Saturday, November 10, 2007

From the eyes of a newbie...Small talk about the biz

The world of Animation is so vast and limitless, and it's becoming even broader as time goes by. But one of the key things is the market at which is aimed at. When trying to make a living out of animation, I always think about the word "business", and this fundamental triangle comes up in my mind:

(sorry for the crappy image, it was a quick photoshop job :P)

I have to thank mr. Paul Peppiatte, creative director of VTR North ( and lecturer at the University of Bradford (UK), who taught this concept in more extension during my final year. As far as my understanding goes, the key is to keep the balance within this triangle to obtain best results, since every element compliments each other:

- If you pursue money, you will need time and a good skill set to produce something decent and consistent.
- If you want a long piece, you will need a big budget, and good quality on your work (by quality I'm not necessarily limiting the possibilities to the technical side of things, but also to its efficiency towards the market that's aimed at).
- If you are aiming to produce good quality work, resources and time are essential.

You can have a high profile film made, with outstanding quality and lots of time to spend, but you will surely need a massive budget for it. Similarly, if you were already provided with the budget, you could surely hire a lot of talented artists to make it splendid, but your deadlines will need to be tighter. Usually in this kind of cases I think you would pay the artists based on either the man hours invested to produce the work, or the amount of work itself being produced (for animators, measured in "animation seconds"). Otherwise you will need a hell of a lot of time to finish. On the other hand, your schedule could be very short and the payment could be very tempting, but most likely the quality won't be great, since animating (or any other task) in a rush most of the time has a negative effect on the end result (I say "most of the time" cause I'm no one to fully confirm it as a fact, and there are always exceptions to the rules), the word "rush" being very relative, as you may observe by reading this old post from Keith Lango's blog: .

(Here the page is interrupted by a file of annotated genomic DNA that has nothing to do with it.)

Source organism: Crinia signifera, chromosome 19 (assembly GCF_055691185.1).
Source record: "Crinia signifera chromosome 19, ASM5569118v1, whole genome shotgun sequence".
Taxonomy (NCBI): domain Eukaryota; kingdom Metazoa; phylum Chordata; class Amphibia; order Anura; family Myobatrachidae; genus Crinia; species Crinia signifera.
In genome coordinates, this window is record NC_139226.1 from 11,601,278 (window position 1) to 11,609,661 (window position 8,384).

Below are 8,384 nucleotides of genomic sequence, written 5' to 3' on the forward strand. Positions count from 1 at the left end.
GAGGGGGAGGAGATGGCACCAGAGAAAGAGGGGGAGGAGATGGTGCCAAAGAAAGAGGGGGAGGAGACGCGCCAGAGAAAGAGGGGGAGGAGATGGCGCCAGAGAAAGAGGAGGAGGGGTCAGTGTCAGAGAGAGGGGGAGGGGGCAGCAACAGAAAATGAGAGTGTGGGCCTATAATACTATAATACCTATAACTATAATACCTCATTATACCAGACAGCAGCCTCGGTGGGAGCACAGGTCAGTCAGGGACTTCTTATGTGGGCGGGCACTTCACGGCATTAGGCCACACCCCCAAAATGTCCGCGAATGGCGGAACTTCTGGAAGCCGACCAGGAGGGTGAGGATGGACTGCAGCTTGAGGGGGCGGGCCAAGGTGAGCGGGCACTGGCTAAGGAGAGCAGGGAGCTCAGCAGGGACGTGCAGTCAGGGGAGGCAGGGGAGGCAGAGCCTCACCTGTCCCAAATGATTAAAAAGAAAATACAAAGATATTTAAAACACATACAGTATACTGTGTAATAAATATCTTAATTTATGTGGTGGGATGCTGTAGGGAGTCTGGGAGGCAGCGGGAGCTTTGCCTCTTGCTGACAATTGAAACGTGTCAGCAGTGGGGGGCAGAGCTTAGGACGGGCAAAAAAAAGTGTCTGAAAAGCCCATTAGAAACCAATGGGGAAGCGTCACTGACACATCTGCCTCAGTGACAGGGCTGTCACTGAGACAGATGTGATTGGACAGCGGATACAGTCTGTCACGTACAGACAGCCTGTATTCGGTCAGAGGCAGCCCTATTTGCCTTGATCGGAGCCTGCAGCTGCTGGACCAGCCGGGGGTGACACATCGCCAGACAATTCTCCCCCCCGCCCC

These are just a few possibilities I came up with from my own experience, but obviously there are lots that could illustrate it better.

Some examples of "commercially" successful animation projects where this triangle has been kept balanced:
- The Incredibles: A high profile movie with ground breaking visuals, 3 to 4 years of production and massive budget, but nevertheless ended up with a worldwide gross of more than $630M...
- The Simpsons: Tonnes of episodes and entertaining stories with lots of following. As the series started to gain popularity, a growth in quality could be seen with an evolution on the drawing style and a debut on prime time TV, with a consequent increase in budget that allowed production subcontract to several studios to create most of the animation.
- Pocoyo: Visual quality and assets are simplified, saving time and money to make the series quickly but yet keeping a consistent and marvellous style.

However, when we talk about "business" we obviously talk about the stuff that makes money, and when we talk about "good animation", making money is not always present. Which is a real shame because there are so many great works out there deserving attention and remuneration (Iron Giant, Gruesomestein's monsters, Grave of the Fireflies...).

"The fault, dear Brutus, lies not in our stars, but in ourselves"...a Shakespearean quote I read in a post of by "stingicide". People here have discussed a lot about cartoons on TV nowadays and how is all, like artist Elliot Cowan has put it, "a f*%$&·* cacophony". Society is like a modern day, consumerist, unfit and spoiled person who always wants easy fast food that, although it might taste good, it destroys your health slowly.

I better get back to work, since I´m still a newbie doing just "small talk"!!

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